On October 20, Peter Fochesato and his son Conner killed a huge 280-pound buck in the Tripod Burn of Okanogan County, Wash. The muley won’t break the state record, but he’s the county’s biggest buck in years. Here’s how the Fochesatos teamed up to take the buck of a lifetime.
The Fochesatos set up camp just north of Winthrop, Wash. for a long weekend of deer hunting with friends. Six years ago a wildfire burned through north Washington’s national forests, leaving a swath of charred pine and ponderosa in its wake. The recovering woods now provide plenty of forage for deer, and Fochesato planned to take advantage of it.
On the evening of their third day, Fochesato, 49, decided to return to a promising spot he’d scouted that morning. But dusk was just an hour away, and Fochesato and his 13-year-old son Conner still had some hiking ahead of them. As the pair climbed down a hill of scorched logs, Fochesato stayed focused on his GPS. That’s when Conner spotted the buck.
“I saw some movement in the brush,” Conner said, “And then I saw big horns, and I just yelled, ‘Buck Dad!'”
Fochesato said he looked up from his GPS and saw a huge rack thrashing in the brush and the low-hanging branches. A tree hid most of the buck’s body and only his head and neck were visible.
The hunting partners crouched down and raised their rifles. The buck stood 80 yards downhill, still tossing its rack and making noise in the undergrowth. Fochesato wanted Conner to take the shot, and asked him if he could shoot the deer in the neck. But Conner couldn’t find the buck in his scope. The two had scouted open country earlier that day, and Conner hadn’t turned down the power on his scooper. Conner said he couldn’t take the shot, so Fochesato decided they would wait for the deer to step out into the open. But then, the wind changed direction.
“All of a sudden I could feel it blowing on the back of my head, and [the buck] instantly just pops his head up and is looking right at us,” Fochesato said. “And I figured he’s about to bolt any second now, and I certainly wasn’t going to let the biggest buck I’ve ever seen run away. So I just pulled the trigger on him as fast as I could.”
Fochesato’s .30-06 found its mark, and the buck piled up 40 yards down the slope. Fochesato may have taken the shot, but he gives all the credit to Conner.
“I think a couple more steps and he’d have spotted us and been gone,” Fochesato said. “But Conner is really good at spotting deer actually, he spots more animals than I spot and I always thought I was pretty good at it.”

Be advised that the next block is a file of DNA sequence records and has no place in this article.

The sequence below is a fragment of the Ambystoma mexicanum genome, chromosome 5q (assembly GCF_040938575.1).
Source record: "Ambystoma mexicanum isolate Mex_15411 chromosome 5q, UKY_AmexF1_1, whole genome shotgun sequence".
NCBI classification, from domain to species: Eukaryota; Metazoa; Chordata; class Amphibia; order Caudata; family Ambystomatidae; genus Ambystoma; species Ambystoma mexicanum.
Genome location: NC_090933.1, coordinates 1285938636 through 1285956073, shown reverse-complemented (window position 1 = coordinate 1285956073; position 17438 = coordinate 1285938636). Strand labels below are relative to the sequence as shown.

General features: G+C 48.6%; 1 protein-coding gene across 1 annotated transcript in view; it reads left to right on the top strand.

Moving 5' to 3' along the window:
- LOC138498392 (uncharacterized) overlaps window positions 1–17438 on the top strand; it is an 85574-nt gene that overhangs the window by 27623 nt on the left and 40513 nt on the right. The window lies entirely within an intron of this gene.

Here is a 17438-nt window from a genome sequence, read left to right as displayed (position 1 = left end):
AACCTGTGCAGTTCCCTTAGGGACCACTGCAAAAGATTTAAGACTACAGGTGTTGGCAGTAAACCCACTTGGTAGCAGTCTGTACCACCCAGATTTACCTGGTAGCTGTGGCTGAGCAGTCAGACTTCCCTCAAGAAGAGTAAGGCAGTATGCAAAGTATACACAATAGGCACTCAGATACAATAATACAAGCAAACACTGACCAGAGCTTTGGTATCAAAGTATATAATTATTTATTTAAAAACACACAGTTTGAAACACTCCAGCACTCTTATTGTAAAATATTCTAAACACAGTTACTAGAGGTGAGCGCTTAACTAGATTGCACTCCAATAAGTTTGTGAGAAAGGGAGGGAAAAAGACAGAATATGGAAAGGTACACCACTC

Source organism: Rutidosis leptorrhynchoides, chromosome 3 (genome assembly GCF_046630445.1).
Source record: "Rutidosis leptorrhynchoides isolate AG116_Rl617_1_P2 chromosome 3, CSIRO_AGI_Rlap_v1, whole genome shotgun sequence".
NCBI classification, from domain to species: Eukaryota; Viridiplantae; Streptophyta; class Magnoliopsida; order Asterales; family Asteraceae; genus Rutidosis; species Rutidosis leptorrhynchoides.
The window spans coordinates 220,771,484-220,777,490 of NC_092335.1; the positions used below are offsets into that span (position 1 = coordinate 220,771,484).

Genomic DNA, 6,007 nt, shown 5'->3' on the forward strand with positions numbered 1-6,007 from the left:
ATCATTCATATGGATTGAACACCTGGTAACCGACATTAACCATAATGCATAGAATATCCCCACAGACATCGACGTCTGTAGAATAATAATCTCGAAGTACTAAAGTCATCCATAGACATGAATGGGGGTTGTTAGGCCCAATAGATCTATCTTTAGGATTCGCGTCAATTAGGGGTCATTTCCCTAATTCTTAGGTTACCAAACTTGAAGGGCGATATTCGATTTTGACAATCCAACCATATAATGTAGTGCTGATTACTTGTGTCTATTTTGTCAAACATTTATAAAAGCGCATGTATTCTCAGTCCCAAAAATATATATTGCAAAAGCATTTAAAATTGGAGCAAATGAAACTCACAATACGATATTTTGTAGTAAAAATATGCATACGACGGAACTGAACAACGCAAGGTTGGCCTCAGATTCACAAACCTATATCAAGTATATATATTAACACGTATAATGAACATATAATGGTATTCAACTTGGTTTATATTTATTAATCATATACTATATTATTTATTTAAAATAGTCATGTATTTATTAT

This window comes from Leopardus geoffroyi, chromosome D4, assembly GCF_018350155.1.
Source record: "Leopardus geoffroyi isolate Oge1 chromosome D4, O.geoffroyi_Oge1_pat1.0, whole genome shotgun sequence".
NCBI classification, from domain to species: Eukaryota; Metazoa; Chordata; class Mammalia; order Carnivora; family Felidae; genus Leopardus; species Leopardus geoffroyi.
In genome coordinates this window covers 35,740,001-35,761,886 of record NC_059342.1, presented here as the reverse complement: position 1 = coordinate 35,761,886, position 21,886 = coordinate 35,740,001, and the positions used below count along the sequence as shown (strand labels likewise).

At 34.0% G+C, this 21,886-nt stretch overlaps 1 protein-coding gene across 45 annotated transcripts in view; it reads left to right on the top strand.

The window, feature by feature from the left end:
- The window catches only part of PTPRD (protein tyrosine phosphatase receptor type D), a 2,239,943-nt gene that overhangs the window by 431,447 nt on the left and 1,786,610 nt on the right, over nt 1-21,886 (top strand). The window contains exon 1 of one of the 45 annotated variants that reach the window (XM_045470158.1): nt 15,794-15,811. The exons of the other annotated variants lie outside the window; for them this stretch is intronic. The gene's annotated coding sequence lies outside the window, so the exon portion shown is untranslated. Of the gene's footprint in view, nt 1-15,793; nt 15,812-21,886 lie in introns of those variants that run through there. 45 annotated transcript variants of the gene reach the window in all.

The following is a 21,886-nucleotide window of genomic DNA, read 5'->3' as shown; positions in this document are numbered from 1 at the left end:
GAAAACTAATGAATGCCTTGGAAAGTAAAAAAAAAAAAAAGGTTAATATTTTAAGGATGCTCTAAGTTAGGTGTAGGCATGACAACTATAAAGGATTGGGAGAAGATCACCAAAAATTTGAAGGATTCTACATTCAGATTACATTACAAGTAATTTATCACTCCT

The two didn’t wait long before recovering the deer. Daylight was fading and Fochesato knew they couldn’t move the muley out of the woods that night. After snapping a few photos, Fochesato field dressed the buck and propped a stick in the cavity. It was a cold weekend with temperatures dipping below 20 degrees, so they left the deer and headed for camp.
“Conner looks at this deer and the first thing out of his mouth, he goes, ‘Holy crap Dad, that looks like an Outdoor Life cover,’ ” Fochesato said. “The next thing he says, because he’s a good boy, [is] ‘Dad, I really wanted to shoot that buck, but I’m glad you shot it because you’ve been hunting a lot more years and you deserve it.’ It was a real good father-son moment.”
It took the Fochesatos and their hunting buddies nearly five hours to clear a path for their quad the next morning. By the time they retrieved the buck it was almost 2 p.m., so they packed up camp and stopped at a check station in Winthrop. The game wardens aged the buck at 4.5 years old and measured the rack’s width at more than 33 inches. One of the wardens said the muley was the biggest he’s encountered in his 16 years checking game at the station.
When the hunting party returned home to Arlington, Fochesato took the meat to his butcher and the head to a taxidermist. A day and a half after the hunt, the gutted muley weighed 281 pounds. Although the taxidermist isn’t an official Boone and Crockett scorer, he estimated the 9×10 scored between 227 and 230 inches. The Washington state record for a non-typical mule deer harvested with a rifle is 283 4/8 inches, taken in Lewis County in 1943. The biggest muleys harvested in Okanogan County are a pair of 248-inch non-typicals and the state’s eighth and ninth place record holders.
“The taxidermist is actually my best friend’s grandpa, so he told all his friends about my deer before I could even get to school,” Conner said. Fochesato and Conner are planning an elk hunt in Idaho next season, and Fochesato’s eight-year-old daughter Chloe is eager to join her father and brother on their hunts when she’s older. Conner has taken three small bucks since he started hunting two years ago, and Fochesato has been harvesting deer since he was a teenager. “I know a big deer when I see one, but I’m looking at this and going ‘Holy crap, I didn’t know they get this big at all,'” Fochesato said. “I think I was pretty much just dumbfounded.”
Peter Fochesato and his son Conner killed a huge 280-pound, 230-inch buck in Okanogan County, Washington. The muley won’t break the state record, but it’s the area’s biggest buck in years.